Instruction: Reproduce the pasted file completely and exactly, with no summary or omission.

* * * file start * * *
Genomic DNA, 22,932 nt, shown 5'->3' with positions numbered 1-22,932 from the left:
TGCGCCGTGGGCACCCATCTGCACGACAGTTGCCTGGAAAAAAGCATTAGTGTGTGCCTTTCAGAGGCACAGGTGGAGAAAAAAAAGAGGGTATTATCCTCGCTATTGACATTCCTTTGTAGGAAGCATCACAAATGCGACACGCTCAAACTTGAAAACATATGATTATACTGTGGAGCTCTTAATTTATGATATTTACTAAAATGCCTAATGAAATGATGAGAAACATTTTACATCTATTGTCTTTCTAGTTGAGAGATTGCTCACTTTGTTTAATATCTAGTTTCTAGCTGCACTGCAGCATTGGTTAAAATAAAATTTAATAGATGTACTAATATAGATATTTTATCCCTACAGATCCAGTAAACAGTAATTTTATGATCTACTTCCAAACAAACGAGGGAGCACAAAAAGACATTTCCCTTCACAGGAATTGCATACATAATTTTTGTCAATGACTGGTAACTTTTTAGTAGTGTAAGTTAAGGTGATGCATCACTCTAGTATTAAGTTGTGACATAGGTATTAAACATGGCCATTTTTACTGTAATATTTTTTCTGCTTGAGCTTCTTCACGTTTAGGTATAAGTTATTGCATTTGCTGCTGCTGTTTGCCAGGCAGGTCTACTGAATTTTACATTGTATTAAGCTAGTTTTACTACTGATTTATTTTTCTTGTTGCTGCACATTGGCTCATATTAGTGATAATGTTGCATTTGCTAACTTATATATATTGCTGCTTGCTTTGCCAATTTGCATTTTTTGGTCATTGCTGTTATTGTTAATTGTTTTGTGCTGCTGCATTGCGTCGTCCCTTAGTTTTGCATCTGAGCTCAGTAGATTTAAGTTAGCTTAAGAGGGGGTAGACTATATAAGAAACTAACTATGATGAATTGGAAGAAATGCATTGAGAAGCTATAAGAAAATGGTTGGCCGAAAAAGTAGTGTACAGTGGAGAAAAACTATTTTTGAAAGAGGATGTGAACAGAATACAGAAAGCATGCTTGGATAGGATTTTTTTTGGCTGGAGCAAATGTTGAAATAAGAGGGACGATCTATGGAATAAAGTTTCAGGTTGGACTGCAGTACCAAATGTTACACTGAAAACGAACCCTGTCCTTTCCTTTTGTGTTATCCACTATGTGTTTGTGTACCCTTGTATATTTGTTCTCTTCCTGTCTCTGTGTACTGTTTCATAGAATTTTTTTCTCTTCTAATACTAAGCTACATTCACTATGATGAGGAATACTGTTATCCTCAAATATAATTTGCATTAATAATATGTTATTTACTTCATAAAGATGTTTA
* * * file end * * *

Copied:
Genomic DNA, 22,932 nt, shown 5'->3' with positions numbered 1-22,932 from the left:
TGCGCCGTGGGCACCCATCTGCACGACAGTTGCCTGGAAAAAAGCATTAGTGTGTGCCTTTCAGAGGCACAGGTGGAGAAAAAAAAGAGGGTATTATCCTCGCTATTGACATTCCTTTGTAGGAAGCATCACAAATGCGACACGCTCAAACTTGAAAACATATGATTATACTGTGGAGCTCTTAATTTATGATATTTACTAAAATGCCTAATGAAATGATGAGAAACATTTTACATCTATTGTCTTTCTAGTTGAGAGATTGCTCACTTTGTTTAATATCTAGTTTCTAGCTGCACTGCAGCATTGGTTAAAATAAAATTTAATAGATGTACTAATATAGATATTTTATCCCTACAGATCCAGTAAACAGTAATTTTATGATCTACTTCCAAACAAACGAGGGAGCACAAAAAGACATTTCCCTTCACAGGAATTGCATACATAATTTTTGTCAATGACTGGTAACTTTTTAGTAGTGTAAGTTAAGGTGATGCATCACTCTAGTATTAAGTTGTGACATAGGTATTAAACATGGCCATTTTTACTGTAATATTTTTTCTGCTTGAGCTTCTTCACGTTTAGGTATAAGTTATTGCATTTGCTGCTGCTGTTTGCCAGGCAGGTCTACTGAATTTTACATTGTATTAAGCTAGTTTTACTACTGATTTATTTTTCTTGTTGCTGCACATTGGCTCATATTAGTGATAATGTTGCATTTGCTAACTTATATATATTGCTGCTTGCTTTGCCAATTTGCATTTTTTGGTCATTGCTGTTATTGTTAATTGTTTTGTGCTGCTGCATTGCGTCGTCCCTTAGTTTTGCATCTGAGCTCAGTAGATTTAAGTTAGCTTAAGAGGGGGTAGACTATATAAGAAACTAACTATGATGAATTGGAAGAAATGCATTGAGAAGCTATAAGAAAATGGTTGGCCGAAAAAGTAGTGTACAGTGGAGAAAAACTATTTTTGAAAGAGGATGTGAACAGAATACAGAAAGCATGCTTGGATAGGATTTTTTTTGGCTGGAGCAAATGTTGAAATAAGAGGGACGATCTATGGAATAAAGTTTCAGGTTGGACTGCAGTACCAAATGTTACACTGAAAACGAACCCTGTCCTTTCCTTTTGTGTTATCCACTATGTGTTTGTGTACCCTTGTATATTTGTTCTCTTCCTGTCTCTGTGTACTGTTTCATAGAATTTTTTTCTCTTCTAATACTAAGCTACATTCACTATGATGAGGAATACTGTTATCCTCAAATATAATTTGCATTAATAATATGTTATTTACTTCATAAAGATGTTTA